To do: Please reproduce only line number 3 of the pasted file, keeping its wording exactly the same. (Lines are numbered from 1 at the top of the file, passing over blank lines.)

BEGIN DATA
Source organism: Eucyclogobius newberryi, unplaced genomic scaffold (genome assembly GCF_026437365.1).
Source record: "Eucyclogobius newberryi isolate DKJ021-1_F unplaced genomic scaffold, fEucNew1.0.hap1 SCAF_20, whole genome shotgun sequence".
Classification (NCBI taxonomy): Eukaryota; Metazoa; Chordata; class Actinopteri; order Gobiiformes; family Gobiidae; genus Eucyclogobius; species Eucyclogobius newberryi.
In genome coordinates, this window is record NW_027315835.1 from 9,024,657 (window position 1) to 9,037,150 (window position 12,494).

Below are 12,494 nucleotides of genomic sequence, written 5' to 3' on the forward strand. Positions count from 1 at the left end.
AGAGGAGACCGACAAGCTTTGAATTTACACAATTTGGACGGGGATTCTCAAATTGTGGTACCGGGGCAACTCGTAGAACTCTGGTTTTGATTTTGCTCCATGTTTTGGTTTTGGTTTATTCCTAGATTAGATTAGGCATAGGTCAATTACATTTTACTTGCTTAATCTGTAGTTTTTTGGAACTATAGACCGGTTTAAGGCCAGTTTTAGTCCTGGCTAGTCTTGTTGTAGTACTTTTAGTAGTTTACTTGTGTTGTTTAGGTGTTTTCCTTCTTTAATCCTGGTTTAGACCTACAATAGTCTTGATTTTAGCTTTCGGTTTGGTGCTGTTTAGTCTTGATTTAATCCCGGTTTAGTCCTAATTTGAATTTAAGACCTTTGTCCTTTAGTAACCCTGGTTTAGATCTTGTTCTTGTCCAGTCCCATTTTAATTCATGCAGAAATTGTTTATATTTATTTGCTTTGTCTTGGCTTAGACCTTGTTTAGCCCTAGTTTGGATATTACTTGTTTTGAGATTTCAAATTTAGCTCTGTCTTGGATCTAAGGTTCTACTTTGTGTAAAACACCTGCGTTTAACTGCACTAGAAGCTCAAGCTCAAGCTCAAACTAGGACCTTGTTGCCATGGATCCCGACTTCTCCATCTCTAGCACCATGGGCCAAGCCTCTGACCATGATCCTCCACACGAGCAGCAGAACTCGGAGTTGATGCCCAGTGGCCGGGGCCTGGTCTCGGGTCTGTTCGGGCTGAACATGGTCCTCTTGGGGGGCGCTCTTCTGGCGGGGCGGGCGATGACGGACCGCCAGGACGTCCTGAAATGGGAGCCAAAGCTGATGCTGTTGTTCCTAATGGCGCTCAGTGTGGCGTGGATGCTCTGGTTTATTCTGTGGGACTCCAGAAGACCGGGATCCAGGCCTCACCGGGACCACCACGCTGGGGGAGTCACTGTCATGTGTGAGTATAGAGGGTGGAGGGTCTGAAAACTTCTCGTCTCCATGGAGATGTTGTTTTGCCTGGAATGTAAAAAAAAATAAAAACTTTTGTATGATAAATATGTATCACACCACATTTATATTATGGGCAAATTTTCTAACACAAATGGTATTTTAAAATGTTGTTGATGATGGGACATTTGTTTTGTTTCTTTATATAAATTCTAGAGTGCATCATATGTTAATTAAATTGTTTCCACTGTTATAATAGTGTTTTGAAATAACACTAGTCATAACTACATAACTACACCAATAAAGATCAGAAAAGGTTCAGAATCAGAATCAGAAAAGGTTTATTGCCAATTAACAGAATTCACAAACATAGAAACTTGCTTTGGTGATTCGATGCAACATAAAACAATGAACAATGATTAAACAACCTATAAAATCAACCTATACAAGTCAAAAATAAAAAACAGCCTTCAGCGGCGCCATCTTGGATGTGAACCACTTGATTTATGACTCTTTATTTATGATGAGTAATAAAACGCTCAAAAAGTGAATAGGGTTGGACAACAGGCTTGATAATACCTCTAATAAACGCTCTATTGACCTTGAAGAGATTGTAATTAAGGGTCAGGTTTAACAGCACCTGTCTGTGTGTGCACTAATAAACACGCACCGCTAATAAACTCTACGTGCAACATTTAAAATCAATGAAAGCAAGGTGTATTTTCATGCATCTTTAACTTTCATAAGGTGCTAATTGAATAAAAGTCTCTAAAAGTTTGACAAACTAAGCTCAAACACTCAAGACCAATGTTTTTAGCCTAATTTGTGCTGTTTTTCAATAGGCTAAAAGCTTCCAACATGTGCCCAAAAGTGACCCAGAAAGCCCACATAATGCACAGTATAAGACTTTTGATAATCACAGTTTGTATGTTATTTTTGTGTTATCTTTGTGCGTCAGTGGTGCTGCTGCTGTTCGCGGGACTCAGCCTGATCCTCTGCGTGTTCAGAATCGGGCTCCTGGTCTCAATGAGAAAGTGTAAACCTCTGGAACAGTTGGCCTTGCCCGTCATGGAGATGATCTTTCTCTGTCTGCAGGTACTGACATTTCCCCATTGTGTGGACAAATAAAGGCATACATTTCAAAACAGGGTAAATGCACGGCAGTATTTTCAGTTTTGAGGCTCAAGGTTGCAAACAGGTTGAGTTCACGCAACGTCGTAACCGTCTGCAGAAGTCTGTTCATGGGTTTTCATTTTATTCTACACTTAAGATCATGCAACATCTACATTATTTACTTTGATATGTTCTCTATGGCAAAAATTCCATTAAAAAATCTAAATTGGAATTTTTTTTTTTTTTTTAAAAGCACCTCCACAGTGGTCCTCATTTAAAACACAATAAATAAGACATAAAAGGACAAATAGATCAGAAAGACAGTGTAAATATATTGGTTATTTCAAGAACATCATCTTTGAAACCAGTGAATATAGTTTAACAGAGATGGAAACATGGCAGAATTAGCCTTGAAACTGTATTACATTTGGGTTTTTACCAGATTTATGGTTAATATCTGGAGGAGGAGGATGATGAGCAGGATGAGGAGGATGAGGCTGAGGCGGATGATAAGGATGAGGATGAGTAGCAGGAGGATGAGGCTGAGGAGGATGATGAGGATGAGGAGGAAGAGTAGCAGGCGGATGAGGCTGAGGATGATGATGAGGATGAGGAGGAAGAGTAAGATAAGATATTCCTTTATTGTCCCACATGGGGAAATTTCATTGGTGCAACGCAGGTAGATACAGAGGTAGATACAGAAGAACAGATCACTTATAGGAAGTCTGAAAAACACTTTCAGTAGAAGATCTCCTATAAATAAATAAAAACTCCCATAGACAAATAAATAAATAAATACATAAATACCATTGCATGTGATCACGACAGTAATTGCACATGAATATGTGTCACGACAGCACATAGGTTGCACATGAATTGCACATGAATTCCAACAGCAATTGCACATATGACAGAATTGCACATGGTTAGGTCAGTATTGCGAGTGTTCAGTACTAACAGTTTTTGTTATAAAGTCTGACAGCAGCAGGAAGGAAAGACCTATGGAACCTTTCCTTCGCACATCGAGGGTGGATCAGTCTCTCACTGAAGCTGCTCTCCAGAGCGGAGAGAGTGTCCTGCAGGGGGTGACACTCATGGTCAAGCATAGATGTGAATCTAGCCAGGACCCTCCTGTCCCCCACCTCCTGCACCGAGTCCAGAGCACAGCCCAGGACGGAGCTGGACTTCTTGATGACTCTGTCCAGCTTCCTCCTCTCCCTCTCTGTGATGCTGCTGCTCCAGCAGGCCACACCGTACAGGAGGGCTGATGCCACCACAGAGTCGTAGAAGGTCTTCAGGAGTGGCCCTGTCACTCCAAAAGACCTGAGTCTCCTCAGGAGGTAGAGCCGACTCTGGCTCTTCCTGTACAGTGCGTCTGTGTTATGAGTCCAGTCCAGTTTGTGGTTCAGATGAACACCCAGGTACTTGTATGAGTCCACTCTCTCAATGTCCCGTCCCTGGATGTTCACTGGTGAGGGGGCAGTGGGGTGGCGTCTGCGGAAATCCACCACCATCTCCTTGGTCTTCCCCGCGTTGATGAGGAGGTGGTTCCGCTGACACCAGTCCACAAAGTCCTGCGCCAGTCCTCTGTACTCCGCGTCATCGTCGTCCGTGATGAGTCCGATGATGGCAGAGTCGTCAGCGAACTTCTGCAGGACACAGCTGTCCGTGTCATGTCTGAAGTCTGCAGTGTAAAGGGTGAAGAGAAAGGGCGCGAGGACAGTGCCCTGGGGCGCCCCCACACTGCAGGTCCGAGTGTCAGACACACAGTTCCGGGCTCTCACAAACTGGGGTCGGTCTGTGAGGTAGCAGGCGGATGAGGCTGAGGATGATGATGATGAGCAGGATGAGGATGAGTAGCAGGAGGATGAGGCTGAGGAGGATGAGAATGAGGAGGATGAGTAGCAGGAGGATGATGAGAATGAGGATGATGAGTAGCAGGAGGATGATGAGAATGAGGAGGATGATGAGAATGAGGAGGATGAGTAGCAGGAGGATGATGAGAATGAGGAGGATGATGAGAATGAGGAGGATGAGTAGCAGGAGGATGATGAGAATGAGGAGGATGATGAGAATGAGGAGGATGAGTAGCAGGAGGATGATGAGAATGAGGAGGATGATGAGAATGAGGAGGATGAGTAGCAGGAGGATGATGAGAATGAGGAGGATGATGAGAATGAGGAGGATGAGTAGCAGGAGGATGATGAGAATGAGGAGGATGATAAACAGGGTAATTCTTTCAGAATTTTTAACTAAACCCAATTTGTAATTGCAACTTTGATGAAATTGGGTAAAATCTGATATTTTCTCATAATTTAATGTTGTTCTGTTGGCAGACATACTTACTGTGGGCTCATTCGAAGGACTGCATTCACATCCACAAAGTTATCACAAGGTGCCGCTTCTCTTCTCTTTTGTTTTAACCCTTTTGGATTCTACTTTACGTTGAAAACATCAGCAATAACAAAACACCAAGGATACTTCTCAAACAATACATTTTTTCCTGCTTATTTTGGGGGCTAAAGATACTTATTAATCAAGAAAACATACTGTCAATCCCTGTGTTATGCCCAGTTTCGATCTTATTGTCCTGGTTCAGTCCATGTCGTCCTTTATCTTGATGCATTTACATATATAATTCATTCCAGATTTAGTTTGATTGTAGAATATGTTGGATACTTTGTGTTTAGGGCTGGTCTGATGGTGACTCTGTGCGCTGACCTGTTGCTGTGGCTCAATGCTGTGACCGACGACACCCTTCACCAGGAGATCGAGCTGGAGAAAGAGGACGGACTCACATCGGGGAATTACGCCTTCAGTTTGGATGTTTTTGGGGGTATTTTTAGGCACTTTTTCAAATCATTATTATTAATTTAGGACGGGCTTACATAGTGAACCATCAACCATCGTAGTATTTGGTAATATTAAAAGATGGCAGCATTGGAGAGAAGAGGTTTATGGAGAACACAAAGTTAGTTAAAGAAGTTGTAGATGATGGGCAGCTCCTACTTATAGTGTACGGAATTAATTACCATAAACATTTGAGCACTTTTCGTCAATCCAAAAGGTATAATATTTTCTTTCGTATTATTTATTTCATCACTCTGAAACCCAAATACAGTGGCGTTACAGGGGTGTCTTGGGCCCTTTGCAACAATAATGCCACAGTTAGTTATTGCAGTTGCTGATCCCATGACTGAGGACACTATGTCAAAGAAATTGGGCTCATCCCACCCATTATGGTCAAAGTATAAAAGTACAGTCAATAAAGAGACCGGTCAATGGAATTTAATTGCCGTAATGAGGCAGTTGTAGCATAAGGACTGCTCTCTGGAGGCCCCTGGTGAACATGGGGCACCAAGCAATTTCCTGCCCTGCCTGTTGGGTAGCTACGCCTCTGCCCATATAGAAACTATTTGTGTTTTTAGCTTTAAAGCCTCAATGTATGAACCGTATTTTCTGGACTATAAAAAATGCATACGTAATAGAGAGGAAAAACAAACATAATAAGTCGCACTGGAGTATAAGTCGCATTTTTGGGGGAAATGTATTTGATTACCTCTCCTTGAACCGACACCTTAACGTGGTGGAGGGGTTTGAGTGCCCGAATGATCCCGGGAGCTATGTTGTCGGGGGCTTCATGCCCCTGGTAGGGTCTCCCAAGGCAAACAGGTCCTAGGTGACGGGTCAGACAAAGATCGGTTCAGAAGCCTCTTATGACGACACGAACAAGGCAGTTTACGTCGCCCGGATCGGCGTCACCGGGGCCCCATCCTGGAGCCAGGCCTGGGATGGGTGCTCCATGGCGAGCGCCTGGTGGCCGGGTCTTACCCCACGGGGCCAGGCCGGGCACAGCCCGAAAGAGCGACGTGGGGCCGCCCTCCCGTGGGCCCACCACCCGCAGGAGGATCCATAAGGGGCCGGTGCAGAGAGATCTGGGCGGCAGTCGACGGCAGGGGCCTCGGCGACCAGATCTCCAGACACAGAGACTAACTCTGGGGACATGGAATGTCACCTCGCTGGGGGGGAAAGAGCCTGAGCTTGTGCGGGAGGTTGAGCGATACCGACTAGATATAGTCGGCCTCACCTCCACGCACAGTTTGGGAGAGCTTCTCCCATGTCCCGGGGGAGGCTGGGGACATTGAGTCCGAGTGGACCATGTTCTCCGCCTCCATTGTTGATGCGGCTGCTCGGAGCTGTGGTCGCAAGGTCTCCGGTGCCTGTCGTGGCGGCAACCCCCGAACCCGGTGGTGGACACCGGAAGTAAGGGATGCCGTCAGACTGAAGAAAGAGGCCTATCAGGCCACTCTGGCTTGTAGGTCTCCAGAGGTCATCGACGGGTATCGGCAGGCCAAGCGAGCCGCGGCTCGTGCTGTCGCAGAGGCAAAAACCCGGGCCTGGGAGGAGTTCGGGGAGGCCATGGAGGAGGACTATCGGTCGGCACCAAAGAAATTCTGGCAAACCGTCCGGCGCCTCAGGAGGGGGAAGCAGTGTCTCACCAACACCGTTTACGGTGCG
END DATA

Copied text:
Classification (NCBI taxonomy): Eukaryota; Metazoa; Chordata; class Actinopteri; order Gobiiformes; family Gobiidae; genus Eucyclogobius; species Eucyclogobius newberryi.